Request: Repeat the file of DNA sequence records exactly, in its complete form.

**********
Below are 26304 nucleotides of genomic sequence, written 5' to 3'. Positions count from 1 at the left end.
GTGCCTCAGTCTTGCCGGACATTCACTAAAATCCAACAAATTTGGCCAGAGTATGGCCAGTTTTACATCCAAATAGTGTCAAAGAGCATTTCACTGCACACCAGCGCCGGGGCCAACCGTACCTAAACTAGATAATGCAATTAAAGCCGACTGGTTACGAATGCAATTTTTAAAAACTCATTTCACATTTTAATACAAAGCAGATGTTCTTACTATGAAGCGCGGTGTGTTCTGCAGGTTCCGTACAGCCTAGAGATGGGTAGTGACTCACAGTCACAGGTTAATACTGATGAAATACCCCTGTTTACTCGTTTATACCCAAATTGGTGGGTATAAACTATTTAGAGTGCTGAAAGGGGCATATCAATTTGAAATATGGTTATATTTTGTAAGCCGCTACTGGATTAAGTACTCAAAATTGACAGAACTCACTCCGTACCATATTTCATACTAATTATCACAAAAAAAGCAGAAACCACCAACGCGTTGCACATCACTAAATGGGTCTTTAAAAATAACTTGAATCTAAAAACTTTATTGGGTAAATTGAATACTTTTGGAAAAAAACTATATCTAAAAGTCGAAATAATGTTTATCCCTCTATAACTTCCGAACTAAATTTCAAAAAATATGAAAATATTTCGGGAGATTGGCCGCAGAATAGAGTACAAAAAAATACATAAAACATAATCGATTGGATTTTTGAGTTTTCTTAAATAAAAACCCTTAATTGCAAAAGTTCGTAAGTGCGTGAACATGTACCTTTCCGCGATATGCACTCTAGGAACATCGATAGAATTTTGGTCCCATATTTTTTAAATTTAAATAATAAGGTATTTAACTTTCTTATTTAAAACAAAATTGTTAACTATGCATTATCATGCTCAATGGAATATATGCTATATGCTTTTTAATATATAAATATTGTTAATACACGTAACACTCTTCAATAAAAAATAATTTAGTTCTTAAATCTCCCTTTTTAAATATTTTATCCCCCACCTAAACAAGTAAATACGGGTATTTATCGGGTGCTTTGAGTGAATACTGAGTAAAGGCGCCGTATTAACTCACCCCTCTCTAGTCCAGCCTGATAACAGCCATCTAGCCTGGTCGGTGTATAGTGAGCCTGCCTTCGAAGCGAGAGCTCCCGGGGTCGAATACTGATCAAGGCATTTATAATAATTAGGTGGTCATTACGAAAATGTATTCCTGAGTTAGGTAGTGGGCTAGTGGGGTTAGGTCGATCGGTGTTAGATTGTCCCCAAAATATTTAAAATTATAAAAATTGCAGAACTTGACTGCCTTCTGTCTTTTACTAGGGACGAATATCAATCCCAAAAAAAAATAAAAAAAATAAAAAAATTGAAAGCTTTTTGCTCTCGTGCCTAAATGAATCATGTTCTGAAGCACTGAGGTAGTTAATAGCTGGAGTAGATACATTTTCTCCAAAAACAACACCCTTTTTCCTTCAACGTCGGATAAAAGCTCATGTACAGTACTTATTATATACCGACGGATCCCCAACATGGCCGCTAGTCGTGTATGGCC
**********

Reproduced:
Below are 26304 nucleotides of genomic sequence, written 5' to 3'. Positions count from 1 at the left end.
GTGCCTCAGTCTTGCCGGACATTCACTAAAATCCAACAAATTTGGCCAGAGTATGGCCAGTTTTACATCCAAATAGTGTCAAAGAGCATTTCACTGCACACCAGCGCCGGGGCCAACCGTACCTAAACTAGATAATGCAATTAAAGCCGACTGGTTACGAATGCAATTTTTAAAAACTCATTTCACATTTTAATACAAAGCAGATGTTCTTACTATGAAGCGCGGTGTGTTCTGCAGGTTCCGTACAGCCTAGAGATGGGTAGTGACTCACAGTCACAGGTTAATACTGATGAAATACCCCTGTTTACTCGTTTATACCCAAATTGGTGGGTATAAACTATTTAGAGTGCTGAAAGGGGCATATCAATTTGAAATATGGTTATATTTTGTAAGCCGCTACTGGATTAAGTACTCAAAATTGACAGAACTCACTCCGTACCATATTTCATACTAATTATCACAAAAAAAGCAGAAACCACCAACGCGTTGCACATCACTAAATGGGTCTTTAAAAATAACTTGAATCTAAAAACTTTATTGGGTAAATTGAATACTTTTGGAAAAAAACTATATCTAAAAGTCGAAATAATGTTTATCCCTCTATAACTTCCGAACTAAATTTCAAAAAATATGAAAATATTTCGGGAGATTGGCCGCAGAATAGAGTACAAAAAAATACATAAAACATAATCGATTGGATTTTTGAGTTTTCTTAAATAAAAACCCTTAATTGCAAAAGTTCGTAAGTGCGTGAACATGTACCTTTCCGCGATATGCACTCTAGGAACATCGATAGAATTTTGGTCCCATATTTTTTAAATTTAAATAATAAGGTATTTAACTTTCTTATTTAAAACAAAATTGTTAACTATGCATTATCATGCTCAATGGAATATATGCTATATGCTTTTTAATATATAAATATTGTTAATACACGTAACACTCTTCAATAAAAAATAATTTAGTTCTTAAATCTCCCTTTTTAAATATTTTATCCCCCACCTAAACAAGTAAATACGGGTATTTATCGGGTGCTTTGAGTGAATACTGAGTAAAGGCGCCGTATTAACTCACCCCTCTCTAGTCCAGCCTGATAACAGCCATCTAGCCTGGTCGGTGTATAGTGAGCCTGCCTTCGAAGCGAGAGCTCCCGGGGTCGAATACTGATCAAGGCATTTATAATAATTAGGTGGTCATTACGAAAATGTATTCCTGAGTTAGGTAGTGGGCTAGTGGGGTTAGGTCGATCGGTGTTAGATTGTCCCCAAAATATTTAAAATTATAAAAATTGCAGAACTTGACTGCCTTCTGTCTTTTACTAGGGACGAATATCAATCCCAAAAAAAAATAAAAAAAATAAAAAAATTGAAAGCTTTTTGCTCTCGTGCCTAAATGAATCATGTTCTGAAGCACTGAGGTAGTTAATAGCTGGAGTAGATACATTTTCTCCAAAAACAACACCCTTTTTCCTTCAACGTCGGATAAAAGCTCATGTACAGTACTTATTATATACCGACGGATCCCCAACATGGCCGCTAGTCGTGTATGGCC